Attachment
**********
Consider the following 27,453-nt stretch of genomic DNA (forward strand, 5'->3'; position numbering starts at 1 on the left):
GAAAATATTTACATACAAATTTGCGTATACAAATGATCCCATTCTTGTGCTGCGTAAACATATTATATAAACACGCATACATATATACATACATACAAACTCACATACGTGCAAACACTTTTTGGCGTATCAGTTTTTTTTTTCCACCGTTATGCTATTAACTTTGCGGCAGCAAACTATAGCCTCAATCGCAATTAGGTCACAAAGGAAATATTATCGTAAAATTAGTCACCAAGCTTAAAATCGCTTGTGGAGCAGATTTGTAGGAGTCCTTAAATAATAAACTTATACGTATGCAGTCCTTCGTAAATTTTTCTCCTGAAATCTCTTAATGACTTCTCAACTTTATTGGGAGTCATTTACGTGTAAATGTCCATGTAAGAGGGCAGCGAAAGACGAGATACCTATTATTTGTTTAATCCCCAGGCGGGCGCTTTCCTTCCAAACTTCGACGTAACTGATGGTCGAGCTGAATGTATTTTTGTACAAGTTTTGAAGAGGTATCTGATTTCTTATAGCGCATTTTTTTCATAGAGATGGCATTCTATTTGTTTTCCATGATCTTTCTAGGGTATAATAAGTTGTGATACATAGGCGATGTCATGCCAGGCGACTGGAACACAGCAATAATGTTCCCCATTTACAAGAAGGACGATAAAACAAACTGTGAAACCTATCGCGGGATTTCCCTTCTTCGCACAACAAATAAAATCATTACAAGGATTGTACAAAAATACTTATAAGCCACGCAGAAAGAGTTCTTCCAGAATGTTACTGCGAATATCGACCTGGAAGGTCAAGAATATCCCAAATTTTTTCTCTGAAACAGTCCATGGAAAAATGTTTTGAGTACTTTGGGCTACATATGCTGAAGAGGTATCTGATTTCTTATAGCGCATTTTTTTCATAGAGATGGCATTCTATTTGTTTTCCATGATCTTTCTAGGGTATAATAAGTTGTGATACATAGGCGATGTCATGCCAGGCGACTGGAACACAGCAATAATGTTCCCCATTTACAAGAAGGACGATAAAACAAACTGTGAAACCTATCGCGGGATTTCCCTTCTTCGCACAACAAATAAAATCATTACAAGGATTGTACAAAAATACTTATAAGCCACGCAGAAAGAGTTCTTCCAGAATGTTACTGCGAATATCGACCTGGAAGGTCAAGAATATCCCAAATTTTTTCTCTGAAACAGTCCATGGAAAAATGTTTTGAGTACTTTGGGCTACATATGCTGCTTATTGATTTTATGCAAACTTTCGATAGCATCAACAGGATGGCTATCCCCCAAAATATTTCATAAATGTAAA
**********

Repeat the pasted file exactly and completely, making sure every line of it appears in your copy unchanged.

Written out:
Consider the following 27,453-nt stretch of genomic DNA (forward strand, 5'->3'; position numbering starts at 1 on the left):
GAAAATATTTACATACAAATTTGCGTATACAAATGATCCCATTCTTGTGCTGCGTAAACATATTATATAAACACGCATACATATATACATACATACAAACTCACATACGTGCAAACACTTTTTGGCGTATCAGTTTTTTTTTTCCACCGTTATGCTATTAACTTTGCGGCAGCAAACTATAGCCTCAATCGCAATTAGGTCACAAAGGAAATATTATCGTAAAATTAGTCACCAAGCTTAAAATCGCTTGTGGAGCAGATTTGTAGGAGTCCTTAAATAATAAACTTATACGTATGCAGTCCTTCGTAAATTTTTCTCCTGAAATCTCTTAATGACTTCTCAACTTTATTGGGAGTCATTTACGTGTAAATGTCCATGTAAGAGGGCAGCGAAAGACGAGATACCTATTATTTGTTTAATCCCCAGGCGGGCGCTTTCCTTCCAAACTTCGACGTAACTGATGGTCGAGCTGAATGTATTTTTGTACAAGTTTTGAAGAGGTATCTGATTTCTTATAGCGCATTTTTTTCATAGAGATGGCATTCTATTTGTTTTCCATGATCTTTCTAGGGTATAATAAGTTGTGATACATAGGCGATGTCATGCCAGGCGACTGGAACACAGCAATAATGTTCCCCATTTACAAGAAGGACGATAAAACAAACTGTGAAACCTATCGCGGGATTTCCCTTCTTCGCACAACAAATAAAATCATTACAAGGATTGTACAAAAATACTTATAAGCCACGCAGAAAGAGTTCTTCCAGAATGTTACTGCGAATATCGACCTGGAAGGTCAAGAATATCCCAAATTTTTTCTCTGAAACAGTCCATGGAAAAATGTTTTGAGTACTTTGGGCTACATATGCTGAAGAGGTATCTGATTTCTTATAGCGCATTTTTTTCATAGAGATGGCATTCTATTTGTTTTCCATGATCTTTCTAGGGTATAATAAGTTGTGATACATAGGCGATGTCATGCCAGGCGACTGGAACACAGCAATAATGTTCCCCATTTACAAGAAGGACGATAAAACAAACTGTGAAACCTATCGCGGGATTTCCCTTCTTCGCACAACAAATAAAATCATTACAAGGATTGTACAAAAATACTTATAAGCCACGCAGAAAGAGTTCTTCCAGAATGTTACTGCGAATATCGACCTGGAAGGTCAAGAATATCCCAAATTTTTTCTCTGAAACAGTCCATGGAAAAATGTTTTGAGTACTTTGGGCTACATATGCTGCTTATTGATTTTATGCAAACTTTCGATAGCATCAACAGGATGGCTATCCCCCAAAATATTTCATAAATGTAAA